Soviet and Post-Soviet Totalitarian Imperialism and Nationalism

Hannah Arendt's anatomy and genealogy of Russian totalitarian imperialism, which is briefly reviewed in this article, is relevant in many ways today against the background of another expansive, aggressive war of the Russian totalitarian empire.

Significantly, the framework proposed by Arendt gives us an adequate assessment of Russia's actions and, to some extent, the possibility of predicting them.

We must point out that it would be a fundamental mistake to see Russia's aggressive war through the prism of a nationalist project. On the contrary, Russia's action in Ukraine supports the conclusion that its goal is the complete and consistent realization of the project of a totalitarian empire.

This conclusion includes several necessarily related results: a) Russia's primary goal is to destroy Ukraine's sovereignty and expand on its entire territory; b) If this goal is achieved, the territorial expansion of the Russian totalitarian empire will continue consistently to other adjacent lands as well. The ambition of expansion on the Eurasian continent will not be subject to any geographical or other internal barriers; c) the formation of a new system of satellites will be unacceptable for the regime of the Russian Empire; d) Consequently, all those peoples in whose territory the Russian totalitarian empire will be able to expand will lose their sovereignty and will be subject to the same regime of totalitarian domination as that which operates in the heart of the empire; e) All those peoples facing the seizure of sovereignty by a totalitarian empire should not expect partial retention of sovereignty or other concessions from the empire, including refusal to use the instruments of totalitarian domination over them and "softer" approaches to domination.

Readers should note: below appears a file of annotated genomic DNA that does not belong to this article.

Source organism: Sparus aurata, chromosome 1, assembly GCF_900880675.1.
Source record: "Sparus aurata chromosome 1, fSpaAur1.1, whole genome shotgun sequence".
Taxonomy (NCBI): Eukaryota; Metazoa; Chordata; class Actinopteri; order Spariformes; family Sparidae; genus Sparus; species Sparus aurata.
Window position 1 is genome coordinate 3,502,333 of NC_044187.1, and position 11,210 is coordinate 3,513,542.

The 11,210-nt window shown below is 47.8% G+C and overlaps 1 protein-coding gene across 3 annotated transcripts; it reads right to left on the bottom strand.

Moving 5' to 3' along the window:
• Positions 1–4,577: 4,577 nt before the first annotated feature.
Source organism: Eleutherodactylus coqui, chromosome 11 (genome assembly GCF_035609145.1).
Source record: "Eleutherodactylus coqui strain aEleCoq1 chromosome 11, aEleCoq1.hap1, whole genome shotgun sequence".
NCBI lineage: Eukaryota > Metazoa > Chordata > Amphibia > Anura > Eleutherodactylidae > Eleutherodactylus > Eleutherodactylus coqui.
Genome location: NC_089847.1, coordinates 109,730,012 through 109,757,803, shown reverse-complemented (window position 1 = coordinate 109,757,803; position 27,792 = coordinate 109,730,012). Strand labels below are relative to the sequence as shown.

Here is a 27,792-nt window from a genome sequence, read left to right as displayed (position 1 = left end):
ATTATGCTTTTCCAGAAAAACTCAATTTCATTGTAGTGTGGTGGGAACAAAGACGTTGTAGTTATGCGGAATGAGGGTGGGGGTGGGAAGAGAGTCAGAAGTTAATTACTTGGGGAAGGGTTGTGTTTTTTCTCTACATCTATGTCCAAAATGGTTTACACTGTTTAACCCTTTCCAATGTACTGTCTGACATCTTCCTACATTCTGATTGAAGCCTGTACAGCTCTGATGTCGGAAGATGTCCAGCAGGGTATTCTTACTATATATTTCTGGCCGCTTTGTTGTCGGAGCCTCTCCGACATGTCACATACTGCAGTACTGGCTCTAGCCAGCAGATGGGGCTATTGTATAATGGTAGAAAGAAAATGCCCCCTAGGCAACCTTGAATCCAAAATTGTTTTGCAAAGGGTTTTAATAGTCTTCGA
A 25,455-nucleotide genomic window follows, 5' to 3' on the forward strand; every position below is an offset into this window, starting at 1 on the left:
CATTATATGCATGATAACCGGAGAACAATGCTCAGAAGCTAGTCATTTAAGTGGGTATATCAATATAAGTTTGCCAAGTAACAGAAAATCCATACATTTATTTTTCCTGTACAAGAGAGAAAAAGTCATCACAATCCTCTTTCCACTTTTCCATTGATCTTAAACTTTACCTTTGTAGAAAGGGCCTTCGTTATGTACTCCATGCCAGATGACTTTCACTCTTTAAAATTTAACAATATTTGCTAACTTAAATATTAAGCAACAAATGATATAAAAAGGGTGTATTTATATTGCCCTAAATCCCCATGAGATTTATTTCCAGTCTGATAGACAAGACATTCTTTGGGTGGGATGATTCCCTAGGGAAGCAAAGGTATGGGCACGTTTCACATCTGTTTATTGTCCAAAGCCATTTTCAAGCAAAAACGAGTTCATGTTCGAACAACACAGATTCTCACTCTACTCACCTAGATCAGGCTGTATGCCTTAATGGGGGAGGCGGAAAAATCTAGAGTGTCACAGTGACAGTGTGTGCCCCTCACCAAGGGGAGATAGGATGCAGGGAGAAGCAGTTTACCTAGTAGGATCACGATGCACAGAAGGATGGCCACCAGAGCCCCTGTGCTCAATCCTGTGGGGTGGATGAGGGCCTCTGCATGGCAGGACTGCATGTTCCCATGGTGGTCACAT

Note: The full document is available only in Georgian.


Davit Zedelashvili